Walk for the weekend: Snowy splendour in Wicklow
The Camaderry hike in Glendalough is usually fairly easy - but not with snow and mist
‘The snow cover was un-trodden and merged imperceptibly with grey-white mist’
For children too young to remember 2010, the snowfall of mid-December 2017 brought a truly magical Christmas experience, and gave a very special “white” first birthday to my grandchild Sophie. A couple of days later, the Paris climate conference, and a Met Éireann symposium, heralded a time in their lives when such major snow events may be just fond memories. And for some of us hikers with seriously shorter futures, the snows of December offered a rare Alpine opportunity that we dared not pass up on.
So from calm, sheltered Glendalough village, we set off with a simple plan in mind – to go up over Camaderry, down to the Glenealo river and back to the village via the Upper Lake. A good plan, except it turned out not to be so simple: the snow cover, weather conditions and the mountain’s particular topography turned an otherwise straightforward and often-used hiking route into a major challenge of navigation and even physical endurance.
For access, we used the track by the Lodestone brook (or Glendasan river) just west of the parking area after the Glendalough Hotel, and after 750m took a clear path to the left on to a forestry extraction track up to the long east ridge of Camaderry. Very soon, the sharp contrast with conditions down below forced a hurried deployment of full winter gear. A disorienting perspective of white mist and snow began to play tricks on our ability to gauge distance and slope, and increasingly deep snow not only obliterated any hint of the well-worn path but doubled the effort of progressing.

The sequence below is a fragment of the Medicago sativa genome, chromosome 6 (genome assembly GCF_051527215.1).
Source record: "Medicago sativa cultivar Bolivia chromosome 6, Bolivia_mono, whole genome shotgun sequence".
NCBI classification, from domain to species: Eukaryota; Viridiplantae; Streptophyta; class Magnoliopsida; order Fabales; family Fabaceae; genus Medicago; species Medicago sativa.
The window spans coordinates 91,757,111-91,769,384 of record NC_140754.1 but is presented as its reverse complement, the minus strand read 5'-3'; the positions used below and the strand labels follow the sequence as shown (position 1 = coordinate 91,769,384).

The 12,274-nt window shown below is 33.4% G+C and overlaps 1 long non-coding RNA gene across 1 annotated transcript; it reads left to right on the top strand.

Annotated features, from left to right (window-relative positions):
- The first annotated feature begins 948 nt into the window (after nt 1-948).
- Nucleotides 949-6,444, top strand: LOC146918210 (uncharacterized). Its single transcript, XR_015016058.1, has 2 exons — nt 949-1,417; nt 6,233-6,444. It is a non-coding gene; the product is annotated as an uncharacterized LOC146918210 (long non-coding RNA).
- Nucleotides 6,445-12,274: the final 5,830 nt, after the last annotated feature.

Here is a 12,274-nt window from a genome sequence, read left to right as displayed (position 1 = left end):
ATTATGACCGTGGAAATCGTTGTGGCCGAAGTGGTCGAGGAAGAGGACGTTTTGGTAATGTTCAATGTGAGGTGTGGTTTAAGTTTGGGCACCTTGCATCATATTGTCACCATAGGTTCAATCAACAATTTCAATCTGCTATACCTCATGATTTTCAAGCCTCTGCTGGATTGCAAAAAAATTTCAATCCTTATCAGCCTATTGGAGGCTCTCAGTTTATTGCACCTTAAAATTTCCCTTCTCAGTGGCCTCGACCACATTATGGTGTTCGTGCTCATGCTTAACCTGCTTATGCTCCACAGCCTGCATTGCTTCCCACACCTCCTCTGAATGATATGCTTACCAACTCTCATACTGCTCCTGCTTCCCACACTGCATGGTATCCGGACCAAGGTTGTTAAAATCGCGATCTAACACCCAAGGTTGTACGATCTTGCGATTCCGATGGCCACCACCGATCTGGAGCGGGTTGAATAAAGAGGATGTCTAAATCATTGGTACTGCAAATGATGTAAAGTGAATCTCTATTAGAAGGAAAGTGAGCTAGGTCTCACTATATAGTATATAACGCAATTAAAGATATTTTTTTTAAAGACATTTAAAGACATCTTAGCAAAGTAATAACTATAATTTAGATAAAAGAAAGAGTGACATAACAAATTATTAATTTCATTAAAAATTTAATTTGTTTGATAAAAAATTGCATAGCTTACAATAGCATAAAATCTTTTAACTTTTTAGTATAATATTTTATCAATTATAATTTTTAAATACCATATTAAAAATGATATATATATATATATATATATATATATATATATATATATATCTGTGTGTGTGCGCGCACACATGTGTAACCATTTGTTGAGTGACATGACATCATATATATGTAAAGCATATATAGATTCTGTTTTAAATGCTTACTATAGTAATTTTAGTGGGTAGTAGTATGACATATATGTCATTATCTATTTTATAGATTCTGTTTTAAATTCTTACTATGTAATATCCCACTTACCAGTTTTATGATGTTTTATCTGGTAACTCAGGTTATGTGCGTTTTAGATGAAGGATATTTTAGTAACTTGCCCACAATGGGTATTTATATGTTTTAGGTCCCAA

Initially we used the snow-trail of three descending hikers to get us, in low visibility and some blowing spindrift, to the cairn marking Camaderry’s east top. From there on, the snow cover was un-trodden and merged imperceptibly with grey-white mist, its sometimes “level” surface hiding snow-filled hollows, often frustratingly waist deep.
It became virtually impossible to walk a consistent bearing as we sought to gain the west top. And all the time, the north wind inflicted a lengthy punishment for even the briefest exposure of fingers.
The mist, snow and terrain meant we could not accurately locate ourselves at the featureless west top of Camaderry. So we took a “safe” bearing down into the valley of “Seven Churches”, and used the river there as a gathering feature. We walked down the river, sometimes exploiting the snow trails of surprisingly un-spooked Sika deer, to the footbridge over the Glenealo river. We were now under the cloud-base, and proceeded down the icy zig-zags to the lakeside track, and then road, to Glendalough.
For us that day, even though we were well-prepared and in no danger, the mist, snow and cold came as something of an unpleasant surprise given a good forecast. Perhaps Met Éireann might consider the provision of publicly accessible data on real-time high-level weather conditions, via simple automatic weather stations within, say, RTÉ’s four mountain-top TV installations, starting with Kippure.
Walk for the Weekend: Camaderry (698m), Glendalough, Co Wicklow
Map: EastWest Mapping, Lugnaquilla and Glendalough 1:30,000
Start/Finish: Beside Glendalough Hotel, Glendalough Village
Effort: 12kms, 600m and about four hours (over 6hrs in snow conditions)
Suitability: High levels of fitness/navigation skills in snow conditions